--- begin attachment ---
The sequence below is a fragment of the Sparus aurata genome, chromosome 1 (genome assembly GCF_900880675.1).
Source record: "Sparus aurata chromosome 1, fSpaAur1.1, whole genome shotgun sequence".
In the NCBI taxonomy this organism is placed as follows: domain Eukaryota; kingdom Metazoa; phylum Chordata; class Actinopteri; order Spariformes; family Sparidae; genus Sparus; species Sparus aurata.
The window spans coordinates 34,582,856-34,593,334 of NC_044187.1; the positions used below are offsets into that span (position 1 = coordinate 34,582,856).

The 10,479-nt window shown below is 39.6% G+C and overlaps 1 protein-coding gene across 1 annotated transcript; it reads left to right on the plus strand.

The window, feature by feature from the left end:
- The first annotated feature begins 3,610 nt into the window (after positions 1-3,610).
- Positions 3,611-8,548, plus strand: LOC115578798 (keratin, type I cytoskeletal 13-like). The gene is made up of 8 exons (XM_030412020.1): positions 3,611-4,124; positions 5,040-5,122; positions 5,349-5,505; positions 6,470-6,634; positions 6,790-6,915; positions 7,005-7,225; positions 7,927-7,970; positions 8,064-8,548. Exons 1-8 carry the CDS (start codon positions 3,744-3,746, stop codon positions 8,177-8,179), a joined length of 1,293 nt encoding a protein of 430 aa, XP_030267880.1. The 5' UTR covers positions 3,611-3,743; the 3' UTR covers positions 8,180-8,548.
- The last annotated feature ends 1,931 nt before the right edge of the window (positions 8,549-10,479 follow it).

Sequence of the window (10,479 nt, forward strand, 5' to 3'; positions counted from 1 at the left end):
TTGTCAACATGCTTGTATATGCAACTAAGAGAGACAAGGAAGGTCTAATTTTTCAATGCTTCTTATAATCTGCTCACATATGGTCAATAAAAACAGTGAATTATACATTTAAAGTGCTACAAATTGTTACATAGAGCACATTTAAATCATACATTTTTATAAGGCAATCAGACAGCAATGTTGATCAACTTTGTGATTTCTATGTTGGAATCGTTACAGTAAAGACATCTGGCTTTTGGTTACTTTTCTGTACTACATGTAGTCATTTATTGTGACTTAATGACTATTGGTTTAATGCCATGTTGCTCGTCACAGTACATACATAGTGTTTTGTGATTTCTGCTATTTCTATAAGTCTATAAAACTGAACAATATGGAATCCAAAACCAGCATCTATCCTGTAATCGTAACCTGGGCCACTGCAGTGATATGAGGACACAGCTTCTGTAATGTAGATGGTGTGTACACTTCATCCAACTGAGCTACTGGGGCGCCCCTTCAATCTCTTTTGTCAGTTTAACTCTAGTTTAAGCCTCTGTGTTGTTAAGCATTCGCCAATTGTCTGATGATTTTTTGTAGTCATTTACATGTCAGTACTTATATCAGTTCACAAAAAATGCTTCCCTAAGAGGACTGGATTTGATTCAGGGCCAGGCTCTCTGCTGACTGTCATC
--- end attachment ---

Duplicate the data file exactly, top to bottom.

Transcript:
The sequence below is a fragment of the Sparus aurata genome, chromosome 1 (genome assembly GCF_900880675.1).
Source record: "Sparus aurata chromosome 1, fSpaAur1.1, whole genome shotgun sequence".
In the NCBI taxonomy this organism is placed as follows: domain Eukaryota; kingdom Metazoa; phylum Chordata; class Actinopteri; order Spariformes; family Sparidae; genus Sparus; species Sparus aurata.
The window spans coordinates 34,582,856-34,593,334 of NC_044187.1; the positions used below are offsets into that span (position 1 = coordinate 34,582,856).

The 10,479-nt window shown below is 39.6% G+C and overlaps 1 protein-coding gene across 1 annotated transcript; it reads left to right on the plus strand.

The window, feature by feature from the left end:
- The first annotated feature begins 3,610 nt into the window (after positions 1-3,610).
- Positions 3,611-8,548, plus strand: LOC115578798 (keratin, type I cytoskeletal 13-like). The gene is made up of 8 exons (XM_030412020.1): positions 3,611-4,124; positions 5,040-5,122; positions 5,349-5,505; positions 6,470-6,634; positions 6,790-6,915; positions 7,005-7,225; positions 7,927-7,970; positions 8,064-8,548. Exons 1-8 carry the CDS (start codon positions 3,744-3,746, stop codon positions 8,177-8,179), a joined length of 1,293 nt encoding a protein of 430 aa, XP_030267880.1. The 5' UTR covers positions 3,611-3,743; the 3' UTR covers positions 8,180-8,548.
- The last annotated feature ends 1,931 nt before the right edge of the window (positions 8,549-10,479 follow it).

Sequence of the window (10,479 nt, forward strand, 5' to 3'; positions counted from 1 at the left end):
TTGTCAACATGCTTGTATATGCAACTAAGAGAGACAAGGAAGGTCTAATTTTTCAATGCTTCTTATAATCTGCTCACATATGGTCAATAAAAACAGTGAATTATACATTTAAAGTGCTACAAATTGTTACATAGAGCACATTTAAATCATACATTTTTATAAGGCAATCAGACAGCAATGTTGATCAACTTTGTGATTTCTATGTTGGAATCGTTACAGTAAAGACATCTGGCTTTTGGTTACTTTTCTGTACTACATGTAGTCATTTATTGTGACTTAATGACTATTGGTTTAATGCCATGTTGCTCGTCACAGTACATACATAGTGTTTTGTGATTTCTGCTATTTCTATAAGTCTATAAAACTGAACAATATGGAATCCAAAACCAGCATCTATCCTGTAATCGTAACCTGGGCCACTGCAGTGATATGAGGACACAGCTTCTGTAATGTAGATGGTGTGTACACTTCATCCAACTGAGCTACTGGGGCGCCCCTTCAATCTCTTTTGTCAGTTTAACTCTAGTTTAAGCCTCTGTGTTGTTAAGCATTCGCCAATTGTCTGATGATTTTTTGTAGTCATTTACATGTCAGTACTTATATCAGTTCACAAAAAATGCTTCCCTAAGAGGACTGGATTTGATTCAGGGCCAGGCTCTCTGCTGACTGTCATC